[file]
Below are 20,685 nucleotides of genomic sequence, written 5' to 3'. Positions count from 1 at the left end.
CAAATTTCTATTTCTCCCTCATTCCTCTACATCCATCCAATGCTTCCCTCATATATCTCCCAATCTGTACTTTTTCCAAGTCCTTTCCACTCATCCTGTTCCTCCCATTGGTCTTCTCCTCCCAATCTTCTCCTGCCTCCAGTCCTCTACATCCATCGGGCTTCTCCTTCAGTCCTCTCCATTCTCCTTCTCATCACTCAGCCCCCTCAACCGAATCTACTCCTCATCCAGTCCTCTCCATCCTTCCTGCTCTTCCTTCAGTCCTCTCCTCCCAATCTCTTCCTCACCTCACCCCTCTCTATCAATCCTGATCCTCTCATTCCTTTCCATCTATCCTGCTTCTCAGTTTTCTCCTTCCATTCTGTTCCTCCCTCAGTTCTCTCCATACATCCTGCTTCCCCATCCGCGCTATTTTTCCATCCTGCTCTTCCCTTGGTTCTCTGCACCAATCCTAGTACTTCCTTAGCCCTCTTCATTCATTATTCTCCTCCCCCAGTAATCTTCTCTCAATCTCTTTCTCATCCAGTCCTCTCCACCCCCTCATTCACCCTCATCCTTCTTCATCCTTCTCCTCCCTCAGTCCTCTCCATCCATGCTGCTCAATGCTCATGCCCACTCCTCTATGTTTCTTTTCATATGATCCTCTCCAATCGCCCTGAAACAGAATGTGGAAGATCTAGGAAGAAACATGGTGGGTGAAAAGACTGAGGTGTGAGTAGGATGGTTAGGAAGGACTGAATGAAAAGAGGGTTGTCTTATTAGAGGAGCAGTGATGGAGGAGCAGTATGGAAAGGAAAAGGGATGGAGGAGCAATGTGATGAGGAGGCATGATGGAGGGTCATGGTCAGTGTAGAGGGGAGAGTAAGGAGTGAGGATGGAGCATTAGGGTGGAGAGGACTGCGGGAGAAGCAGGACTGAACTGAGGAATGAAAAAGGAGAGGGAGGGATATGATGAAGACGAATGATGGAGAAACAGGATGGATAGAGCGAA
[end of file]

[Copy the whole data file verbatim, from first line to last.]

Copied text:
Below are 20,685 nucleotides of genomic sequence, written 5' to 3'. Positions count from 1 at the left end.
CAAATTTCTATTTCTCCCTCATTCCTCTACATCCATCCAATGCTTCCCTCATATATCTCCCAATCTGTACTTTTTCCAAGTCCTTTCCACTCATCCTGTTCCTCCCATTGGTCTTCTCCTCCCAATCTTCTCCTGCCTCCAGTCCTCTACATCCATCGGGCTTCTCCTTCAGTCCTCTCCATTCTCCTTCTCATCACTCAGCCCCCTCAACCGAATCTACTCCTCATCCAGTCCTCTCCATCCTTCCTGCTCTTCCTTCAGTCCTCTCCTCCCAATCTCTTCCTCACCTCACCCCTCTCTATCAATCCTGATCCTCTCATTCCTTTCCATCTATCCTGCTTCTCAGTTTTCTCCTTCCATTCTGTTCCTCCCTCAGTTCTCTCCATACATCCTGCTTCCCCATCCGCGCTATTTTTCCATCCTGCTCTTCCCTTGGTTCTCTGCACCAATCCTAGTACTTCCTTAGCCCTCTTCATTCATTATTCTCCTCCCCCAGTAATCTTCTCTCAATCTCTTTCTCATCCAGTCCTCTCCACCCCCTCATTCACCCTCATCCTTCTTCATCCTTCTCCTCCCTCAGTCCTCTCCATCCATGCTGCTCAATGCTCATGCCCACTCCTCTATGTTTCTTTTCATATGATCCTCTCCAATCGCCCTGAAACAGAATGTGGAAGATCTAGGAAGAAACATGGTGGGTGAAAAGACTGAGGTGTGAGTAGGATGGTTAGGAAGGACTGAATGAAAAGAGGGTTGTCTTATTAGAGGAGCAGTGATGGAGGAGCAGTATGGAAAGGAAAAGGGATGGAGGAGCAATGTGATGAGGAGGCATGATGGAGGGTCATGGTCAGTGTAGAGGGGAGAGTAAGGAGTGAGGATGGAGCATTAGGGTGGAGAGGACTGCGGGAGAAGCAGGACTGAACTGAGGAATGAAAAAGGAGAGGGAGGGATATGATGAAGACGAATGATGGAGAAACAGGATGGATAGAGCGAA